"Where are we going?" asked Anali.
"Ylisstol," Chrom explained. "The capital city."
Night had fallen before they ever made it to Ylisstol, much to Lissa's dismay. While the innkeeper in Southtown offered them stay for the night, Chrom and Frederick declined. Lissa complained, pointing out that it would be dark soon. And she was right. "Told you!" Lissa complained loudly swatting at bugs. "It's already dark. I can hardly see two inches in front of my nose. And the bugs are already out!"
"It's not that bad," Anali said swatting a few bugs away from her face with a sour expression.
"'Not that bad?'" Lissa repeated, she begin thrashing about, her arms were held close to her chest. "The disgusting, noisy bugs that buzz around, crawl all over, and bite are 'not that bad?' Eh! No thank you!"
"Come on now, Lissa," Chrom chided playfully, "hardship builds character."
"Yeah, well between this and walking earlier I think I've built up quite enough character for one day."
A loud gurgling sound rumbled from Anali's belly. All eyes turned to her; the woman's expression dropped as a blush appeared on her face. Giggling weakly, Anali placed one hand on her stomach, trying, and failing to silence it. Embarrassed, she rubbed the back of her neck with the other hand. "I suppose some hunting and gathering is in order," Frederick teased with a smirk. He peered back at the group a hand. "Now, who wants to clear the campsite?"
Lissa puffed her cheeks and pouted. "Come on, Lissa," Anali said, placing a hand on her shoulder, "I'll help clear the campsite out."
"Fine…" moaned Lissa.
Frederick marked the campsite and the girls cleared out the area while Frederick hunted, and Chrom got firewood. Anali mostly followed Lissa's instructions as she really didn't know what she was doing. It just told Anali that she had probably never been camping before.
They both had to cringe when Frederick returned with a couple of dead rabbits, though Anali found it in her to just grin in bare it. She helped Chrom skin the animals while Frederick made the fire. Anali lost track of the skins, though she assumed either Chrom or Frederick had them stowed away somewhere. They were in pretty good condition and could have made a fine pillow.
The roar of the fire and scent of cooking meat was enough to drive Anali crazy with hunger. "Is it a wise idea to have a fire going like this while it's dark out?" she asked. "It seems like an open invitation for bandits or wild animals."
"You say that after seeing how we handled brigand's in Southtown?" Chrom countered. "I would think it's safe to assume we'll be fine."
Anali's head bobbed from left to right, an odd nod of agreement. Another growl rumbled from her stomach.
Her mouth was watering something fierce by the time the meat was deemed edible. Anali may as well have been replaced with a fierce predator once she sunk her teeth into it. Chrom tore off a bit of rabbit for himself when he looked up at Lissa. His sister had hardly touched it. "What's wrong, Lissa?" he asked. "Dig in."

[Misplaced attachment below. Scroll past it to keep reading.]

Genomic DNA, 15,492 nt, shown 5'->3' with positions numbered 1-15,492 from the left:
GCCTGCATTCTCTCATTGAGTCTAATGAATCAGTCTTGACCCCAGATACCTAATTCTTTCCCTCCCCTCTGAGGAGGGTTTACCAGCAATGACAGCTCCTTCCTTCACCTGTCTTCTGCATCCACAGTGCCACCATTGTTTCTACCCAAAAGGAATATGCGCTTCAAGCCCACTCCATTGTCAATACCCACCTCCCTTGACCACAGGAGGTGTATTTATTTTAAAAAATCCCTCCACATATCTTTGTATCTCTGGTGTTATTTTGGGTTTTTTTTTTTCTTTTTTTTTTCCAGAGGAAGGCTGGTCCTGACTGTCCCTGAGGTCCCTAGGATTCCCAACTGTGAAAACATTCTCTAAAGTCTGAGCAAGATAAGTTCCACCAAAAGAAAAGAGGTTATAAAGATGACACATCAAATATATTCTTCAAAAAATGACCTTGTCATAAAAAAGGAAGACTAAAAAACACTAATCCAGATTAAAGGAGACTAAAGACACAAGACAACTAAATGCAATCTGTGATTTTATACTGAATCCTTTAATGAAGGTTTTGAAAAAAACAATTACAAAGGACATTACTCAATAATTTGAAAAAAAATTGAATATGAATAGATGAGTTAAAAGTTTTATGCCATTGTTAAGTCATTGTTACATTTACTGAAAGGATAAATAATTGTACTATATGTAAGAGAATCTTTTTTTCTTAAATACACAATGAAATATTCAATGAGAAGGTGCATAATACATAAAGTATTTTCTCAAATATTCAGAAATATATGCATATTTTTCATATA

"Think I'll pass," said Lissa. She peered over at Frederick, who had hardly eaten anything either. "Couldn't you have speared us something people normally eat for once? I can't eat something so cute and soft I just want to cuddle it! Isn't that right, Anali?" No response. "Anali?"
There where a few grunts and slurps coming from Anali who devoured her meat with vigor. Her face suddenly paled, her eyes widened as she started to beat her fist against her chest. Chrom almost reached out for Anali when she started to take a few deep breaths in. She caught her breath, and looked up at the three with a sheepish grin.
Lissa sighed. "I guess a person would enjoy just about anything after not eating for days…"
"Just eat it, Lissa," said Chrom, "meat is meat."
"How could you make me eat something as cute as a bunny?!" the blonde girl exclaimed.
"Every experience makes us stronger, milady," chided Frederick. "Even those we don't enjoy."
"Really?" Lissa countered with a raised eyebrow. "Is that why I don't see you eating anything, Frederick?"
"I had a large lunch, milady," Frederick replied coolly.
"Fine," sighed Chrom. He waved his hand once. "Go without anything tonight. Just don't complain about an empty stomach in the morning."
"Fine by me," Lissa said, folding her hands into her lap. A sickening gurgle came from Anali's belly. The woman held her stomach, fighting the urge to throw up. "But, from where I stand, it's not my stomach you should be worrying about in the morning."
Authors Note: W00T!
Okay, before we end here, I'd like for everyone to know, that I've got a writing blog on Tumblr, where I will be more than willing to answer any question (provided there's no risk of spoilers) there regarding any of my fan fictions (I'm hoping to have a second new story up within a few days to a few weeks). The URL is sammiewritesstuff, there's a link on my homepage. When I've got thing's organized there, you will eventually find a few tidbits, headcanons, and other goodies, so, feel free to drop by. And yes, you can ask anonymously.